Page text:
I've played around 40 hours across a couple of characters, and have gotten nearly to the end of the EA with my Warlock. My two cents are as follows:

Firstly, I enjoy the game, and I think that it's got a lot of promise. It's unclear what issues that we're seeing now are because we're in Early Access, rather than because of design philosophies of Larian. So the pile of complaints below comes from a place of wanting good things to be better.

Variant Human should be a higher priority to include in the game, not only because it's incredibly popular, but also because given the issues that have been found with feats (Dual Wielder apparently doesn't work?), testing to make sure that someone with two feats works (before level 8) seems important. Never mind that the default human is boring and terribly optimized.

I know it's coming, but I really want to play a Warlock multiclassed with Paladin. That is, assuming that we also get Hexblade Warlock (another incredibly popular choice that it would be nice to get confirmation on).

Surface Spam trivializes combat, and makes a mockery of the normal balance of the game. Similarly, Fire Bolt (and all other fire effects) automatically giving the burning condition trivializes both Shield of Faith and Mage Armor. Why can't we make a dex save to avoid getting lit on fire? The defensive spells that buff AC are supposed to protect you from getting hit, so that when something misses, you don't have to make a concentration save. Everything and everyone on fire stops being a game about positioning, resource management, and tactics, and becomes Donkey Kong throwing barrels everywhere. This leads to the next problem: HP Bloat.

Changing the AC and HP of enemies to make combat "feel better" is the rumour that I've heard. It seems more likely that the absurd amount of free status effects and extra explosive barrels around that damaged with no save allowed meant that low HP goblins would be gibbed by two Characters using Fire Bolt.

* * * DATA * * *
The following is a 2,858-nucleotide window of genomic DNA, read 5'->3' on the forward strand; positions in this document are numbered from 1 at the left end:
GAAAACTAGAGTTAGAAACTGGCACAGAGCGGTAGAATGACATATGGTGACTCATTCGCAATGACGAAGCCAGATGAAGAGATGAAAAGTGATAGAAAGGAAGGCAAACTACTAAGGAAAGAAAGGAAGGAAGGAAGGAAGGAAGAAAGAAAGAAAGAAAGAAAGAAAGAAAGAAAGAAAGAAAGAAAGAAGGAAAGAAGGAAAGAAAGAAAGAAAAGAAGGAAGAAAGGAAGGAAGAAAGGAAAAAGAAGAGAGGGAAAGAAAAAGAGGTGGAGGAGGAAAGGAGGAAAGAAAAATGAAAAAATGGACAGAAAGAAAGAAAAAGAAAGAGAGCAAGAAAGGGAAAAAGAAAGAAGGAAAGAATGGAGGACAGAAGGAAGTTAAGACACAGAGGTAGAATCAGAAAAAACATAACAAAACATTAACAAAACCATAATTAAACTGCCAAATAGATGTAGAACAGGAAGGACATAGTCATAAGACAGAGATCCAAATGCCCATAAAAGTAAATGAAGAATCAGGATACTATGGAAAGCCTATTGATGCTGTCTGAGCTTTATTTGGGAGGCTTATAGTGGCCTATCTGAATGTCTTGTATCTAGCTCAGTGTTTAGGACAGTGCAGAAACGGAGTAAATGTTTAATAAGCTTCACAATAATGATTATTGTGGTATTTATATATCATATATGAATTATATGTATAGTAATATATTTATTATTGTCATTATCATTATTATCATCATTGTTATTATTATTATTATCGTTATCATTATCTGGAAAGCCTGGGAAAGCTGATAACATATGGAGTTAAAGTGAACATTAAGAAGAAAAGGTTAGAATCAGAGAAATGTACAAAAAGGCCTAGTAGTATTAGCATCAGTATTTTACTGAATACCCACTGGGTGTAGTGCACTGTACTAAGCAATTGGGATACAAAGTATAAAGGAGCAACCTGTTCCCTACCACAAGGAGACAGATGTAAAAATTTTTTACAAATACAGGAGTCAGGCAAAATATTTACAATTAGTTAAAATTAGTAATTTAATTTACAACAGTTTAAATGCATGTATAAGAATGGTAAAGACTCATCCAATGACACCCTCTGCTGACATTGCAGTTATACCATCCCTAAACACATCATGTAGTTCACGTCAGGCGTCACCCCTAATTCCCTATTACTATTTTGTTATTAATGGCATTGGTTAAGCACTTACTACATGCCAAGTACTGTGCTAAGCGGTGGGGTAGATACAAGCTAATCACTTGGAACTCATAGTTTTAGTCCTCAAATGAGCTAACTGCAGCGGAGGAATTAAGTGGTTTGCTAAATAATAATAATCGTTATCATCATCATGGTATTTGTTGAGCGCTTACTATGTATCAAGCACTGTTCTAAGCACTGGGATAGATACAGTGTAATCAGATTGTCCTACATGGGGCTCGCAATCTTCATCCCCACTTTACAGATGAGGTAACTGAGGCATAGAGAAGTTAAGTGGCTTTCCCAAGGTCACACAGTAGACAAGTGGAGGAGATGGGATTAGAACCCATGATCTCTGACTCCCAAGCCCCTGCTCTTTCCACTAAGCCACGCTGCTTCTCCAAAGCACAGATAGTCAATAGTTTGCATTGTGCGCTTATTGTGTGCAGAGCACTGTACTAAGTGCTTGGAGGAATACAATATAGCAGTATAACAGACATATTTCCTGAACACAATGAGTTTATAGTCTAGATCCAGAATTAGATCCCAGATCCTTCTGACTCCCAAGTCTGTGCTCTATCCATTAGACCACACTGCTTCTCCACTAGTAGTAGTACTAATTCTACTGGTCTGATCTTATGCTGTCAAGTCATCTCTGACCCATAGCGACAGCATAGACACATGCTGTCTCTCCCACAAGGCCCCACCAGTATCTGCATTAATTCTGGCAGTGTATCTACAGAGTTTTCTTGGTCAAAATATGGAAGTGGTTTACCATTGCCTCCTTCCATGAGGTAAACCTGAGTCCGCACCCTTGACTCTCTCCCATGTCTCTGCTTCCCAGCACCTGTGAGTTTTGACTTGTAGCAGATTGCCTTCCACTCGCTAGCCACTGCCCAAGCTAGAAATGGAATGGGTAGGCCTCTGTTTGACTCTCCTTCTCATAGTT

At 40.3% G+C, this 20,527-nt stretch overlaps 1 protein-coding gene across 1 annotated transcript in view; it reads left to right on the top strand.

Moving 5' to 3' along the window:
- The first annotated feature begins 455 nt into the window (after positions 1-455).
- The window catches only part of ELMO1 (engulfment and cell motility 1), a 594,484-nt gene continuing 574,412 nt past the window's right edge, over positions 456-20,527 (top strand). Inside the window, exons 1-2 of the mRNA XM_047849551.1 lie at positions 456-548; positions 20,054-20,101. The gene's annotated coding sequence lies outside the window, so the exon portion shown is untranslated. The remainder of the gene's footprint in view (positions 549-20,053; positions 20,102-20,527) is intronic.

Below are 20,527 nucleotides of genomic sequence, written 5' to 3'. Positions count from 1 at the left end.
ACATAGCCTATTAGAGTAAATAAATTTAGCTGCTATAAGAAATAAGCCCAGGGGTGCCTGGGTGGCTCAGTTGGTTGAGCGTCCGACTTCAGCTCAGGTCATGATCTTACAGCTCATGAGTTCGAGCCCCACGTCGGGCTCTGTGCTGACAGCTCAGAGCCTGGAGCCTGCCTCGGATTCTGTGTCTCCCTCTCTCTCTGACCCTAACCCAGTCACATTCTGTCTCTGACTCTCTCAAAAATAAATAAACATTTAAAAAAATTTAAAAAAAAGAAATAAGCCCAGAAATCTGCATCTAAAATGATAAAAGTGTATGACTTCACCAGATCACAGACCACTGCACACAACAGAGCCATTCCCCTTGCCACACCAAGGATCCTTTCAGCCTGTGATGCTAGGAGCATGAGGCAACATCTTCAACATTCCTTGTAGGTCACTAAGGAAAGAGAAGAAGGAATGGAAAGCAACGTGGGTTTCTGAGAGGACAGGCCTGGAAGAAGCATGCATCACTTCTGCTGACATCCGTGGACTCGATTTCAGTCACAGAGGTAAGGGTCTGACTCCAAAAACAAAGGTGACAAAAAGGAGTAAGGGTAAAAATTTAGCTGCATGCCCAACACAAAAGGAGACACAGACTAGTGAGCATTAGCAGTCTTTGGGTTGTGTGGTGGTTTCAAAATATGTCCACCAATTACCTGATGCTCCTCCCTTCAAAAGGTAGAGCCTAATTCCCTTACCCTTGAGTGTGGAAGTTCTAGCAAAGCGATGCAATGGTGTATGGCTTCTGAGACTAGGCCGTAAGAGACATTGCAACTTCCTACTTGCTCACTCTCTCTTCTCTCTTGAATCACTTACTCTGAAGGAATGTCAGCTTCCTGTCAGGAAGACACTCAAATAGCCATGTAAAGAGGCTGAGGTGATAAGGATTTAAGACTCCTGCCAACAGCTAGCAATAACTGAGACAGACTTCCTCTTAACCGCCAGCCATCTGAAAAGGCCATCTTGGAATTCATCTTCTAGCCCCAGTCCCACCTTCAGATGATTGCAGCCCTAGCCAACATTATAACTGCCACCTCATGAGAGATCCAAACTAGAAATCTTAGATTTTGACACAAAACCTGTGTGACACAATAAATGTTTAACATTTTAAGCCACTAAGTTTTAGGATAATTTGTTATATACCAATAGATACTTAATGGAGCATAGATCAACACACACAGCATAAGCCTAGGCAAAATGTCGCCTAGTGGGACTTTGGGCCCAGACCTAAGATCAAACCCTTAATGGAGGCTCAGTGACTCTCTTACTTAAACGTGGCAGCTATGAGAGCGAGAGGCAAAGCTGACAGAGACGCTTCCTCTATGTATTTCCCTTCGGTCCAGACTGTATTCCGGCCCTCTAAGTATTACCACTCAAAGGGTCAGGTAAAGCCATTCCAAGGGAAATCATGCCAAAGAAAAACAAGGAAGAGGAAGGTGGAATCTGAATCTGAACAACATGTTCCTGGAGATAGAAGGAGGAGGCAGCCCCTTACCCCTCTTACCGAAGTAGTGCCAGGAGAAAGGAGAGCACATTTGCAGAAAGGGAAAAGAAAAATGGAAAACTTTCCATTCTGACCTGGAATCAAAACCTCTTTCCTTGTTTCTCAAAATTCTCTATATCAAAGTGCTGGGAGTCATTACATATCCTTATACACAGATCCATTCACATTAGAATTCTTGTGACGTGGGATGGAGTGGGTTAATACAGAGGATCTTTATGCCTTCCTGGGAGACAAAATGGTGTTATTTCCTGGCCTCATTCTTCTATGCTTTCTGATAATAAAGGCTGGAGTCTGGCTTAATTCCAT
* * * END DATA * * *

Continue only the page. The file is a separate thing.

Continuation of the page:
I have the same complaints about AI Pathing as everyone else. I got to the room of exploding mushrooms, but had seen one explode while climbing down the cliff in the Underdark. My character carefully avoided getting anywhere near any of them. The rest of the party cheerfully detonated the room. I was also playing a Drow. Why didn't I get some kind of "you grew up here" bonus to announce that the mushrooms were dangerous, instead of having the whole team fail nature?

Why is "passive" perception a roll? It's supposed to be a flat number to notice things. Investigation is supposed to be the active effect to find specific details. The game could benefit a lot from the "Take 10/Take 20" rules from earlier editions of D&D. And again, the party should not traipse over spotted traps. Having an active investigation option would also be highly useful. I agree that searching through dozens of empty crates is highly tedious, but the game already has a skill that is supposed to help find things. Have perception and/or investigation highlight which boxes/things have loot in them. Hell, have it tied to the ALT button that is supposed to show all of the objects you can interact with. Thieves Tools and Trap Disarm Kits (why two things?) being a consumable item, rather than just part of your gear is very strange to me. Having rope, the single most important piece of gear in a low level party be relegated to vendor trash feels like blasphemy.